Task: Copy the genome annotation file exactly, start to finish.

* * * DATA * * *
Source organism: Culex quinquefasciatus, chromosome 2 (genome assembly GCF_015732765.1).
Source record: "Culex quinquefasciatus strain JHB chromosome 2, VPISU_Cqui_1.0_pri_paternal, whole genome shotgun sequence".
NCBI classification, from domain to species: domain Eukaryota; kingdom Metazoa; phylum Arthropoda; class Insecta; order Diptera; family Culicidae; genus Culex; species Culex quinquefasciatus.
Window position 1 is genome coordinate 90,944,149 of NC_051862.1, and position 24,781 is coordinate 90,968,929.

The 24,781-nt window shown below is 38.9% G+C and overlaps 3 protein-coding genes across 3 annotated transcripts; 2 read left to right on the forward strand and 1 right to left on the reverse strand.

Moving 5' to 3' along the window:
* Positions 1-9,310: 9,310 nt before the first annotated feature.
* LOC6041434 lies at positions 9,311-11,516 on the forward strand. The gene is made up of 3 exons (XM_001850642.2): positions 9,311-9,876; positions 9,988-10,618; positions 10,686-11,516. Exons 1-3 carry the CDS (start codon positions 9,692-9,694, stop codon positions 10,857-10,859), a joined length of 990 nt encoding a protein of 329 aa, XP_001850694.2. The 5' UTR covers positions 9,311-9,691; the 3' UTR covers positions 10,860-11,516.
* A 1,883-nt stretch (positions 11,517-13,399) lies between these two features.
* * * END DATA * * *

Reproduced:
Source organism: Culex quinquefasciatus, chromosome 2 (genome assembly GCF_015732765.1).
Source record: "Culex quinquefasciatus strain JHB chromosome 2, VPISU_Cqui_1.0_pri_paternal, whole genome shotgun sequence".
NCBI classification, from domain to species: domain Eukaryota; kingdom Metazoa; phylum Arthropoda; class Insecta; order Diptera; family Culicidae; genus Culex; species Culex quinquefasciatus.
Window position 1 is genome coordinate 90,944,149 of NC_051862.1, and position 24,781 is coordinate 90,968,929.

The 24,781-nt window shown below is 38.9% G+C and overlaps 3 protein-coding genes across 3 annotated transcripts; 2 read left to right on the forward strand and 1 right to left on the reverse strand.

Moving 5' to 3' along the window:
* Positions 1-9,310: 9,310 nt before the first annotated feature.
* LOC6041434 lies at positions 9,311-11,516 on the forward strand. The gene is made up of 3 exons (XM_001850642.2): positions 9,311-9,876; positions 9,988-10,618; positions 10,686-11,516. Exons 1-3 carry the CDS (start codon positions 9,692-9,694, stop codon positions 10,857-10,859), a joined length of 990 nt encoding a protein of 329 aa, XP_001850694.2. The 5' UTR covers positions 9,311-9,691; the 3' UTR covers positions 10,860-11,516.
* A 1,883-nt stretch (positions 11,517-13,399) lies between these two features.